Psalms & Civic Responsibilities Perennial Advice from the Wisdom Literature V

  1. The Letter of Athanasius, Our Holy Father, Archbishop of Alexandria, to Marcellinus on the Interpretation of the Psalms. 300-373 AD, 45 years a bishop, 5 exiles, defender of Trinity against Arianism. Owe the preservation of the Faith in large part to his heroic sufferings. Church Father.[1]

“It is possible for us therefore, to find in the Psalter not only the reflection of our own soul’s state, together with precept and example for all possible conditions, but also a fit form of words wherewith to please the Lord on each of life’s occasions, words both of repentance and of thankfulness, so that we fall not into sin; for it is not for our actions only that we must give account before the judge, but also for our every idle word.” [2]

Let no unwholesome talk come from your mouth. Eph 4:29

Psalms are a special treasure summary of the Faith applied to the individual person; one could call the psalms a summary of all scriptures.

  1. Structure of Psalter into five books: I Ps 1-41, II 42-72, III Ps 73-89, IV Ps 90-106, Ps V Ps 107-150. Each book of the psalter tends to have a particular tone.

Following the indications of Athanasius consider Ps 15, Book I, tone is part of the Laments of David.

Lamentation= A song of sadness for misfortune, or a dirge for the dead. One-third of the Psalms are lamentations, and other similar lamentations are scattered throughout the OT.[3]

  1. Psalm 15 Citizen of Heaven founded on actions of Citizen of Earth, grace builds on nature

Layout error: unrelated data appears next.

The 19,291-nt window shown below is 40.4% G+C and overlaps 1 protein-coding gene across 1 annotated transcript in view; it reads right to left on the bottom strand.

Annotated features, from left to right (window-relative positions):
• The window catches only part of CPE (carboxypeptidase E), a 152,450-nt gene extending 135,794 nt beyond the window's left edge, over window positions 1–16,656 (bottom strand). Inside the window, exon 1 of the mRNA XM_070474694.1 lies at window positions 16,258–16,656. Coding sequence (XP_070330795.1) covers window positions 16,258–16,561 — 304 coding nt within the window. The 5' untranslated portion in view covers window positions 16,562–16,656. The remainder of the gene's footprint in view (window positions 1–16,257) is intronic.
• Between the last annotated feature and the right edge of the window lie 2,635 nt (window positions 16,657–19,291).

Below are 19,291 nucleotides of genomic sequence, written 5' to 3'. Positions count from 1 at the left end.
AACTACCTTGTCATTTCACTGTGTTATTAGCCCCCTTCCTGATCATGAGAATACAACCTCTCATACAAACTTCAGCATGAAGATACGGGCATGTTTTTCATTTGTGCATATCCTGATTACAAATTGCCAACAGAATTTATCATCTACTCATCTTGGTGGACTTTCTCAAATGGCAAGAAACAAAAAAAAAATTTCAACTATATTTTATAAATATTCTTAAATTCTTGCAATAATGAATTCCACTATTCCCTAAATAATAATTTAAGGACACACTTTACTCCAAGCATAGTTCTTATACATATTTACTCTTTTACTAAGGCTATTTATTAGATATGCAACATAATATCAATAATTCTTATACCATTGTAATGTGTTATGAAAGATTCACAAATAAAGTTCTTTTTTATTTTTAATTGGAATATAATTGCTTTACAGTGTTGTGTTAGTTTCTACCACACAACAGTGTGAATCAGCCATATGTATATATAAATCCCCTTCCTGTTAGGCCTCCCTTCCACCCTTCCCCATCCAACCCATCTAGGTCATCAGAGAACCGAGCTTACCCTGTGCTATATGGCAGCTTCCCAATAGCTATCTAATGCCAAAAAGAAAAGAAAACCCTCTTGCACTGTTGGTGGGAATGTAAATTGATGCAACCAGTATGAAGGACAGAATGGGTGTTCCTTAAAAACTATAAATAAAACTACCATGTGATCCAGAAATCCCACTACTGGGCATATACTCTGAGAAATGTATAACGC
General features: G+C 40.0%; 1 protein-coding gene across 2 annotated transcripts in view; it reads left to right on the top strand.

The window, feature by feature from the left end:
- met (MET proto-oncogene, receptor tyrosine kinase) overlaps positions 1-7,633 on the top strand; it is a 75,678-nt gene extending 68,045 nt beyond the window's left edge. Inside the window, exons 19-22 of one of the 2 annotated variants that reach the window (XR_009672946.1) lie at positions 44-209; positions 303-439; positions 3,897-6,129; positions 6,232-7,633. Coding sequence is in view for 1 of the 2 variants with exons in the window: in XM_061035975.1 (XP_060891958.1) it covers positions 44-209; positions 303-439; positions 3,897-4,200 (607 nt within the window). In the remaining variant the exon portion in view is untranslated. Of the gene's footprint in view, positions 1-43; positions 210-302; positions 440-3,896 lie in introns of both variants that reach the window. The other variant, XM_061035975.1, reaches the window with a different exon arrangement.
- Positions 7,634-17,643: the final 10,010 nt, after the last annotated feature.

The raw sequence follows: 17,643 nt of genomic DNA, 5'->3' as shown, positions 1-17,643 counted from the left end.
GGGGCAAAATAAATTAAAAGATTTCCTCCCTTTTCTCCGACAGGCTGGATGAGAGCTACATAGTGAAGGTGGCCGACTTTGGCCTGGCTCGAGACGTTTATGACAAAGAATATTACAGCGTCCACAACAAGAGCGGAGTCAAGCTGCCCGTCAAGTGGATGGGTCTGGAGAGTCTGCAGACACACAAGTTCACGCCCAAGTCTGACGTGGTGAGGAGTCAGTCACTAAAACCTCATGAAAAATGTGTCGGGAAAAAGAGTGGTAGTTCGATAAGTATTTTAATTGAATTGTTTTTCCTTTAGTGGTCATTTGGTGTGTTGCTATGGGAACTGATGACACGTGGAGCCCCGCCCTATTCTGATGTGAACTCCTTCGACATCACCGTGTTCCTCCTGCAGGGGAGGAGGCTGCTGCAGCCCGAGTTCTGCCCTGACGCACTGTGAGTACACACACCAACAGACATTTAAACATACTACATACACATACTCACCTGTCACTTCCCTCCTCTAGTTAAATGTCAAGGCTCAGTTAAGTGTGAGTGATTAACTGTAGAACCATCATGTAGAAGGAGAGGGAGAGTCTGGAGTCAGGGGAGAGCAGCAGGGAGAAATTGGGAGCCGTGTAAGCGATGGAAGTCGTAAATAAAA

Short 5 verses, David author, circa 979 BC[4], audience all those who want to live in heaven

  1. Jesus is the New David, the real David as the early Church quickly testified to. Thus, as David is the author of Psalms, now Jesus can be seen through Our Lord’s eyes. This is a concrete example of the New hidden in the Old, and the Old made manifest in the New. Ratzinger succinctly summarizes this very point.

“Psalms recited in a new way without discontinuity- as a prayer in communion with Jesus Christ. Augustine offered a perfect explanation of this Christian way of praying the Psalms- a way the evolved very early on- when he said: it is always Christ who is speaking in the Psalms- now as the head, now as the body (for example Ps 60:1-2: 61:4; 85:1,5) Yet through him- through Jesus Christ- all of us form a single subject, and so in union with him, we can truly speak to God.”[5]

Who Shall Abide in God’s Sanctuary?

A Psalm of David.

15 O Lord, who shall sojourn in thy tent (temple, heaven)?
Who shall dwell on thy holy hill? (repetition synonymous, Hebrew poetry)

He who walks blamelessly, and does what is right, (practical advice, hokhmah)
and speaks truth from his heart;
who does not slander with his tongue,
and does no evil to his friend,
nor takes up a reproach against his neighbor; (repetition)
in whose eyes a reprobate is despised, (truth)
but who honors those who fear the Lord; (worth the sacrifice)
who swears to his own hurt and does not change; * (pay day loans, credit cards)
who does not put out his money at interest,
and does not take a bribe against the innocent.

He who does these things shall never be moved. (moved from where? verse 1 tent)

*Speaking truth is what a righteous man does, he does not converse with reprobates, liars, and will honor his word, keep promises, even at the cost to himself, his own hurt

Sojourn, pilgrims, this life is not home but for dwelling with the Lord, do no evil, practical rooted in love

[1]  accessed April 19, 2021

[2]  accessed April 19, 2021

[3] Scott Hahn, Catholic Bible Dictionary (Doubleday Religion: NY 2009) 523

[4]   accessed March 6, 2021

[5] Joseph Ratzinger, Jesus of Nazareth Part Two Holy Week: From the Entrance Into Jerusalem to the Resurrection (Ignatius: San Francisco 2011) 146